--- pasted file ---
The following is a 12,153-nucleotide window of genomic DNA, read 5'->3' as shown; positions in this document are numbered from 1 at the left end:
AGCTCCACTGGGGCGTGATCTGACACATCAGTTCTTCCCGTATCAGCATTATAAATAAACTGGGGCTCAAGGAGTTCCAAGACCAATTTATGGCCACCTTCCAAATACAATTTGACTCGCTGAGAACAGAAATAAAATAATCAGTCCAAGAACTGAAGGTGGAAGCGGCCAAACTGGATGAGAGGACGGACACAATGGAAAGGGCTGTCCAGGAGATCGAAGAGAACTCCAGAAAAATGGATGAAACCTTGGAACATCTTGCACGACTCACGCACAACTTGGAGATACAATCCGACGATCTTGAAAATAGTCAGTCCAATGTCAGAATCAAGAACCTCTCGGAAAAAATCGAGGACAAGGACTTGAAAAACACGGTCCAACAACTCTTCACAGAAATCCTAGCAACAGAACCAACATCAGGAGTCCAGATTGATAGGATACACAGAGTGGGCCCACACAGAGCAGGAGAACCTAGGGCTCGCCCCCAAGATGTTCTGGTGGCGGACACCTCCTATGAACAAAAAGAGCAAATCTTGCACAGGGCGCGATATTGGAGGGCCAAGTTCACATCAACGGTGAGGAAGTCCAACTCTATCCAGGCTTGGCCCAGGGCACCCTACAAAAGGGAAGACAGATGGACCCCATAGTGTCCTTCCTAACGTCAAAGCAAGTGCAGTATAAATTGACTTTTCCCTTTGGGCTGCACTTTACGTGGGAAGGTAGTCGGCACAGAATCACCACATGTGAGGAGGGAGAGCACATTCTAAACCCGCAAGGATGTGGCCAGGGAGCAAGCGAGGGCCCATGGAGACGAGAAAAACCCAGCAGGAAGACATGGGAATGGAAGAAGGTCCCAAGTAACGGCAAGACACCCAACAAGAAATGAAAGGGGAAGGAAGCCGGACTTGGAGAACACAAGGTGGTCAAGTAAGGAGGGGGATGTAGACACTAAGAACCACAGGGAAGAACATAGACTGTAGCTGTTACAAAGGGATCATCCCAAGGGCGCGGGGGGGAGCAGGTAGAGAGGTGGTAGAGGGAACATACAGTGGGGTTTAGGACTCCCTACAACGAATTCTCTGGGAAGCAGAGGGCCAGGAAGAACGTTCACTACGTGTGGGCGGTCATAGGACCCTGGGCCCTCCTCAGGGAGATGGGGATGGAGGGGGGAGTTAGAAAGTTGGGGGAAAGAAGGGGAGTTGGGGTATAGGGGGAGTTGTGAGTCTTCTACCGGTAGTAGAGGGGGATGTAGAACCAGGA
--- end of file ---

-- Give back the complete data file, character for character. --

The following is a 12,153-nucleotide window of genomic DNA, read 5'->3' as shown; positions in this document are numbered from 1 at the left end:
AGCTCCACTGGGGCGTGATCTGACACATCAGTTCTTCCCGTATCAGCATTATAAATAAACTGGGGCTCAAGGAGTTCCAAGACCAATTTATGGCCACCTTCCAAATACAATTTGACTCGCTGAGAACAGAAATAAAATAATCAGTCCAAGAACTGAAGGTGGAAGCGGCCAAACTGGATGAGAGGACGGACACAATGGAAAGGGCTGTCCAGGAGATCGAAGAGAACTCCAGAAAAATGGATGAAACCTTGGAACATCTTGCACGACTCACGCACAACTTGGAGATACAATCCGACGATCTTGAAAATAGTCAGTCCAATGTCAGAATCAAGAACCTCTCGGAAAAAATCGAGGACAAGGACTTGAAAAACACGGTCCAACAACTCTTCACAGAAATCCTAGCAACAGAACCAACATCAGGAGTCCAGATTGATAGGATACACAGAGTGGGCCCACACAGAGCAGGAGAACCTAGGGCTCGCCCCCAAGATGTTCTGGTGGCGGACACCTCCTATGAACAAAAAGAGCAAATCTTGCACAGGGCGCGATATTGGAGGGCCAAGTTCACATCAACGGTGAGGAAGTCCAACTCTATCCAGGCTTGGCCCAGGGCACCCTACAAAAGGGAAGACAGATGGACCCCATAGTGTCCTTCCTAACGTCAAAGCAAGTGCAGTATAAATTGACTTTTCCCTTTGGGCTGCACTTTACGTGGGAAGGTAGTCGGCACAGAATCACCACATGTGAGGAGGGAGAGCACATTCTAAACCCGCAAGGATGTGGCCAGGGAGCAAGCGAGGGCCCATGGAGACGAGAAAAACCCAGCAGGAAGACATGGGAATGGAAGAAGGTCCCAAGTAACGGCAAGACACCCAACAAGAAATGAAAGGGGAAGGAAGCCGGACTTGGAGAACACAAGGTGGTCAAGTAAGGAGGGGGATGTAGACACTAAGAACCACAGGGAAGAACATAGACTGTAGCTGTTACAAAGGGATCATCCCAAGGGCGCGGGGGGGAGCAGGTAGAGAGGTGGTAGAGGGAACATACAGTGGGGTTTAGGACTCCCTACAACGAATTCTCTGGGAAGCAGAGGGCCAGGAAGAACGTTCACTACGTGTGGGCGGTCATAGGACCCTGGGCCCTCCTCAGGGAGATGGGGATGGAGGGGGGAGTTAGAAAGTTGGGGGAAAGAAGGGGAGTTGGGGTATAGGGGGAGTTGTGAGTCTTCTACCGGTAGTAGAGGGGGATGTAGAACCAGGA